Robyn Marasco

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Research Interests

  • History of Political Thought, Critical Theory, Feminist Theory, Psychoanalysis

Education

  • Ph.D., University of California-Berkeley

Office Hours

Spring 2021 Virtual office hours: By appointment only

Robyn Marasco is Associate Professor of Political Science at Hunter College and The Graduate Center, CUNY.  Her research has focused on developing the insights of critical theory, feminism, and psychoanalysis for political theory and interpretive social science.  Her first book, The Highway of Despair: Critical Theory after Hegel (Columbia UP, 2015), reconstructs the emancipatory project of critical theory around the idea of negative dialectics.  Her articles have appeared in leading journals in the humanities and social sciences, including New German Critiqueboundary2Philosophy & Social CriticismConstellations, and Contemporary Political Theory. Professor Marasco was the guest editor of a special issue of South Atlantic Quarterly on “The Authoritarian Personality” and guest co-editor, with Banu Bargu, of a special issue of Rethinking Marxism on “The Political Encounter with Louis Althusser”.  She is also the chair of Foundations of Political Theory, the largest professional organization for political theorists and a sub-section of the American Political Science Association. Prior to coming to Hunter and the GC, Professor Marasco taught political theory at Williams College.  More recently, she was a Fellow at the Whitney Center for the Humanities at Yale University.  Her current book project, Critique, Politics, and the Family, explores the distinctly political concept of the family in twentieth-century critical theory.  Professor Marasco is co-editor of Polity, Journal of Political Science [journals.uchicago.edu].

BOOKS AND EDITED VOLUMES

THE POLITICAL ENCOUNTER WITH LOUIS ALTHUSSER (A SPECIAL ISSUE OF RETHINKING MARXISM, 2019)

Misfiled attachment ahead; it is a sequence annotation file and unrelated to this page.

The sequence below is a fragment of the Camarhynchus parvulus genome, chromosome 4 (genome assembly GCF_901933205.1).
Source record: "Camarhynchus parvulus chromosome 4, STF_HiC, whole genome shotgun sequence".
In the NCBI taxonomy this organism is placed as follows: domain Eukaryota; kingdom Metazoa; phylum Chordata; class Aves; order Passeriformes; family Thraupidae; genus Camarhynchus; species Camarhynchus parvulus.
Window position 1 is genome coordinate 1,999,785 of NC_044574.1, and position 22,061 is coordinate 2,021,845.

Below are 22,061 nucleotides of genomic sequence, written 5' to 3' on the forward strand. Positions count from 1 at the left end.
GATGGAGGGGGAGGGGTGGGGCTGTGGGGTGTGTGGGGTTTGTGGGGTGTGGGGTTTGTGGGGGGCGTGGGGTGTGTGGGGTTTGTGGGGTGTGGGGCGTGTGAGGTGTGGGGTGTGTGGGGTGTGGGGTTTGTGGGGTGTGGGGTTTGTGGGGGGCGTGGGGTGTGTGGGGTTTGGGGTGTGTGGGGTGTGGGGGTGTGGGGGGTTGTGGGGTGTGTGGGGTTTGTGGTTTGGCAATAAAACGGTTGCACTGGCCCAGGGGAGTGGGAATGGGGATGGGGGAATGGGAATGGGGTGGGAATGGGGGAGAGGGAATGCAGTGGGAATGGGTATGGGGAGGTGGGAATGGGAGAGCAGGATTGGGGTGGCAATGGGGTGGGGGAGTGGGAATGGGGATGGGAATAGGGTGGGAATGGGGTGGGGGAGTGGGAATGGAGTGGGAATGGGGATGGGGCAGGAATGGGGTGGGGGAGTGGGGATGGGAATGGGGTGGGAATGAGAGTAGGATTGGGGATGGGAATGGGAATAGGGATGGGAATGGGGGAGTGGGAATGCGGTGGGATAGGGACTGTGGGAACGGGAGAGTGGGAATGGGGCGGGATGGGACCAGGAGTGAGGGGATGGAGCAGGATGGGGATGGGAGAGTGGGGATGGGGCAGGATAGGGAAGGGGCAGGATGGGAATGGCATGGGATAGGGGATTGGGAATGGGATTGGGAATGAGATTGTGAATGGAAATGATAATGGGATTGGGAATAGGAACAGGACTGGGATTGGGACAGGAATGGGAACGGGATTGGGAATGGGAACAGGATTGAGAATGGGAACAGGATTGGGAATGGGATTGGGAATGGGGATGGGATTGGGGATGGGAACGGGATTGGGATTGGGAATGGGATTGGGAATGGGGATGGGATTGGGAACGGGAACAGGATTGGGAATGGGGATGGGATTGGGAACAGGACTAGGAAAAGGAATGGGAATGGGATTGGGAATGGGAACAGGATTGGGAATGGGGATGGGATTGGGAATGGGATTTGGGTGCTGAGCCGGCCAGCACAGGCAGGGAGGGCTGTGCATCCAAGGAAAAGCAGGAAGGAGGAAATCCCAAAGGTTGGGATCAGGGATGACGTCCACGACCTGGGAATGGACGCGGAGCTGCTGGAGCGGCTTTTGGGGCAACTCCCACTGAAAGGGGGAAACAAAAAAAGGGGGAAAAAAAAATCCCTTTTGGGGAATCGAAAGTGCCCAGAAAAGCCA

This special issue presents a collection of essays on the work of Louis Althusser. These essays commemorate Althusser’s centennial and the publication of For Marx and Reading Capital more than fifty years ago.  Contributors: G.M. Goshgarian, Vittorio Morfino, Banu Bargu, Robyn Marasco, Stefano Pippa, and Erdinç Erdem.

THE AUTHORITARIAN PERSONALITY (A SPECIAL ISSUE OF SOUTH ATLANTIC QUARTERLY, 2018)

In response to the recent rise of neo-fascist movements around the world, the intensification of racist violence against black and brown people, the reactionary backlash against feminism, and the crisis of neoliberal capitalism, contributors to this special issue of SAQ offer a reappraisal of The Authoritarian Personality (1950) that yields fresh insights and new resources for contemporary critique. While arguably the first major contribution to the field of political psychology, the book by Theodor W. Adorno, Else Frenkel-Brunswik, Daniel J. Levinson, and R. Nevitt Sanford has been relegated to the margins of Frankfurt School critical theory, even as an industry of scholarship has formed around Adorno’s philosophical and cultural criticism. By focusing on The Authoritarian Personality and its relevance for contemporary politics, the contributors aim to correct this imbalance and assess the empirical project in early critical theory, including its integration of political sociology and social psychology.

Contributors: Fadi Bardawil, Benjamin Y. Fong, Samantha Hill, Robert Hullot-Kentor, Robyn Marasco, Andrew Poe, Michael Stein, Christian Thorne, Barbara Umrath

 THE HIGHWAY OF DESPAIR: CRITICAL THEORY AFTER HEGEL (COLUMBIA UNIVERSITY PRESS, 2015)

Hegel’s “highway of despair,” introduced in his Phenomenology of Spirit, is the tortured path traveled by “natural consciousness” on its way to freedom. Despair, the passionate residue of Hegelian critique, also indicates fugitive opportunities for freedom and preserves the principle of hope against all hope. Analyzing the works of an eclectic cast of thinkers, Robyn Marasco considers the dynamism of despair as a critical passion, reckoning with the forms of historical life forged along Hegel’s highway.

The Highway of Despair follows Theodor Adorno, Georges Bataille, and Frantz Fanon as they each read, resist, and reconfigure a strand of thought in Hegel’s Phenomenology of Spirit. Confronting the twentieth-century collapse of a certain revolutionary dialectic, these thinkers struggle to revalue critical philosophy and recast Left Hegelianism within the contexts of genocidal racism, world war, and colonial domination. Each thinker also re-centers the role of passion in critique. Arguing against more recent trends in critical theory that promise an escape from despair, Marasco shows how passion frustrates the resolutions of reason and faith. Embracing the extremism of what Marx, in the spirit of Hegel, called the “ruthless critique of everything existing,” she affirms the contemporary purchase of radical critical theory, resulting in a passionate approach to political thought.

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Office Hours

Spring 2021 Virtual office hours: By appointment only